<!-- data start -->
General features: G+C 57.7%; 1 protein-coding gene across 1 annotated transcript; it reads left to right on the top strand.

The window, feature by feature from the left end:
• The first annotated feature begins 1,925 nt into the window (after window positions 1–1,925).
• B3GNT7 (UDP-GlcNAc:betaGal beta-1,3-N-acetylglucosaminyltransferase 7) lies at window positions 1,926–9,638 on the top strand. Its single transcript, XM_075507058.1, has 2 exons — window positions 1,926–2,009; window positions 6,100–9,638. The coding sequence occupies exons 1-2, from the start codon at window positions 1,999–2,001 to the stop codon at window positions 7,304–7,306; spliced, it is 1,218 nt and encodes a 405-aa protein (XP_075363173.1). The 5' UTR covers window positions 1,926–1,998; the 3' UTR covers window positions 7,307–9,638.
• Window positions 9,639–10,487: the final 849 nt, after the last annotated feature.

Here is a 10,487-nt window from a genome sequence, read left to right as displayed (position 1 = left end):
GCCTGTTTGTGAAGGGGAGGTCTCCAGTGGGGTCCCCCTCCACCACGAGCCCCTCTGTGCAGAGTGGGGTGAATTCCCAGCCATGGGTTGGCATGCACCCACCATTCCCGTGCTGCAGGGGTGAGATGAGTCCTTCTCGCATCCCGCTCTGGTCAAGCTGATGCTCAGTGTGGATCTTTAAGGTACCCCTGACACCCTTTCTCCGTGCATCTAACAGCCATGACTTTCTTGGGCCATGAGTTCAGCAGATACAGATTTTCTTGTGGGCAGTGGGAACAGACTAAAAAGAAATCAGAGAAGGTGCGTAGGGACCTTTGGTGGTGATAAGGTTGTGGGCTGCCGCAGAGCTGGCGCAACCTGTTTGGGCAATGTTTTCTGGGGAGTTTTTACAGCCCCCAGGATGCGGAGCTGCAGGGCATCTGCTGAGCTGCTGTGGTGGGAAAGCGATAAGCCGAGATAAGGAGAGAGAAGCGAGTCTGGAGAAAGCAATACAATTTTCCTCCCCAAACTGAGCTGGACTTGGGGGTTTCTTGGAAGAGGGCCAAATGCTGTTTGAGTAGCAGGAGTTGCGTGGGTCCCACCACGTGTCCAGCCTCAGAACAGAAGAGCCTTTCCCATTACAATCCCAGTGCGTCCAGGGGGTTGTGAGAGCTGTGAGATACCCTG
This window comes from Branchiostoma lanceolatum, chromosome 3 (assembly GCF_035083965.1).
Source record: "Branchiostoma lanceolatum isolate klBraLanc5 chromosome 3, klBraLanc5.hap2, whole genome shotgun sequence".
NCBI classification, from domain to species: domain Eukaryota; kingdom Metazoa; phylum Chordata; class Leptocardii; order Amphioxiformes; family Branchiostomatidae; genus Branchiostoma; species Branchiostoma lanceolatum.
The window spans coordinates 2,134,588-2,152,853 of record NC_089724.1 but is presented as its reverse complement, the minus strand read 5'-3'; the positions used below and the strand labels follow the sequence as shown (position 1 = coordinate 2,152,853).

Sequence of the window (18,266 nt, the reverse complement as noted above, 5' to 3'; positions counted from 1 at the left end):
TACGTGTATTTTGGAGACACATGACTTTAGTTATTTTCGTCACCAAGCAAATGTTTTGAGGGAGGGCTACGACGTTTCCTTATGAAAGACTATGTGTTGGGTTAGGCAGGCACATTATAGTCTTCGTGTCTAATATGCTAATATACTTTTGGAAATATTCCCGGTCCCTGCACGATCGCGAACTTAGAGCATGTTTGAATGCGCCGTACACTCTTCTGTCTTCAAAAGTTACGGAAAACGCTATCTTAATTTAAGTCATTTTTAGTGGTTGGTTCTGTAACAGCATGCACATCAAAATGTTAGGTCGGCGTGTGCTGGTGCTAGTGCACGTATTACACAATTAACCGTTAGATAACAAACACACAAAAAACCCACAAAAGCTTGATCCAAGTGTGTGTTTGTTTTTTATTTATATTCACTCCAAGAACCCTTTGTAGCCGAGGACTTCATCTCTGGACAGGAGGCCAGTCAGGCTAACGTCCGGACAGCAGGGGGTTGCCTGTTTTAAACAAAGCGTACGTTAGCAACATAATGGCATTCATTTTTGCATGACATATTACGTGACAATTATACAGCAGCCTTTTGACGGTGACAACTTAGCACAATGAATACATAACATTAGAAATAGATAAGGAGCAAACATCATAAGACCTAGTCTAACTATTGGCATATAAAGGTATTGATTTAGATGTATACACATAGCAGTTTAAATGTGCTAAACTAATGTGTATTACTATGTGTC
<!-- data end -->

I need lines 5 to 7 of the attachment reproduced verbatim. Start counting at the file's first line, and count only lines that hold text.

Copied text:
• Window positions 9,639–10,487: the final 849 nt, after the last annotated feature.

Here is a 10,487-nt window from a genome sequence, read left to right as displayed (position 1 = left end):
GCCTGTTTGTGAAGGGGAGGTCTCCAGTGGGGTCCCCCTCCACCACGAGCCCCTCTGTGCAGAGTGGGGTGAATTCCCAGCCATGGGTTGGCATGCACCCACCATTCCCGTGCTGCAGGGGTGAGATGAGTCCTTCTCGCATCCCGCTCTGGTCAAGCTGATGCTCAGTGTGGATCTTTAAGGTACCCCTGACACCCTTTCTCCGTGCATCTAACAGCCATGACTTTCTTGGGCCATGAGTTCAGCAGATACAGATTTTCTTGTGGGCAGTGGGAACAGACTAAAAAGAAATCAGAGAAGGTGCGTAGGGACCTTTGGTGGTGATAAGGTTGTGGGCTGCCGCAGAGCTGGCGCAACCTGTTTGGGCAATGTTTTCTGGGGAGTTTTTACAGCCCCCAGGATGCGGAGCTGCAGGGCATCTGCTGAGCTGCTGTGGTGGGAAAGCGATAAGCCGAGATAAGGAGAGAGAAGCGAGTCTGGAGAAAGCAATACAATTTTCCTCCCCAAACTGAGCTGGACTTGGGGGTTTCTTGGAAGAGGGCCAAATGCTGTTTGAGTAGCAGGAGTTGCGTGGGTCCCACCACGTGTCCAGCCTCAGAACAGAAGAGCCTTTCCCATTACAATCCCAGTGCGTCCAGGGGGTTGTGAGAGCTGTGAGATACCCTG